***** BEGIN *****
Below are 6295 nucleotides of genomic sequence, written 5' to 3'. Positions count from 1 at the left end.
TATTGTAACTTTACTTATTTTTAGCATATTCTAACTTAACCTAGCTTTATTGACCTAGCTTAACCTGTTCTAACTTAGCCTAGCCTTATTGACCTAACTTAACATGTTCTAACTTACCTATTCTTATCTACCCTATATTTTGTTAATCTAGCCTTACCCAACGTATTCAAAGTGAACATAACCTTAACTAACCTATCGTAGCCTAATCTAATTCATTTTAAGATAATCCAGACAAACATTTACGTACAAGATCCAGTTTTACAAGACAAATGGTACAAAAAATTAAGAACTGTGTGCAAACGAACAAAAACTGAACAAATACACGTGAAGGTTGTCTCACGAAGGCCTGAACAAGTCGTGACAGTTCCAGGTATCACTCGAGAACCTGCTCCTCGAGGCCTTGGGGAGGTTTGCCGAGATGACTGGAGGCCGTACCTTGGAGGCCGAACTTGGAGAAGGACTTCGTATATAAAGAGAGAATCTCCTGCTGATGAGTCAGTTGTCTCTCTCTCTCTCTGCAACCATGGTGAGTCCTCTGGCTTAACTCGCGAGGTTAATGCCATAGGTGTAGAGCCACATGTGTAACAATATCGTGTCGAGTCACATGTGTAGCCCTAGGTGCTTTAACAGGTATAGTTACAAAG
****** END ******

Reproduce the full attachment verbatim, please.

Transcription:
Below are 6295 nucleotides of genomic sequence, written 5' to 3'. Positions count from 1 at the left end.
TATTGTAACTTTACTTATTTTTAGCATATTCTAACTTAACCTAGCTTTATTGACCTAGCTTAACCTGTTCTAACTTAGCCTAGCCTTATTGACCTAACTTAACATGTTCTAACTTACCTATTCTTATCTACCCTATATTTTGTTAATCTAGCCTTACCCAACGTATTCAAAGTGAACATAACCTTAACTAACCTATCGTAGCCTAATCTAATTCATTTTAAGATAATCCAGACAAACATTTACGTACAAGATCCAGTTTTACAAGACAAATGGTACAAAAAATTAAGAACTGTGTGCAAACGAACAAAAACTGAACAAATACACGTGAAGGTTGTCTCACGAAGGCCTGAACAAGTCGTGACAGTTCCAGGTATCACTCGAGAACCTGCTCCTCGAGGCCTTGGGGAGGTTTGCCGAGATGACTGGAGGCCGTACCTTGGAGGCCGAACTTGGAGAAGGACTTCGTATATAAAGAGAGAATCTCCTGCTGATGAGTCAGTTGTCTCTCTCTCTCTCTGCAACCATGGTGAGTCCTCTGGCTTAACTCGCGAGGTTAATGCCATAGGTGTAGAGCCACATGTGTAACAATATCGTGTCGAGTCACATGTGTAGCCCTAGGTGCTTTAACAGGTATAGTTACAAAG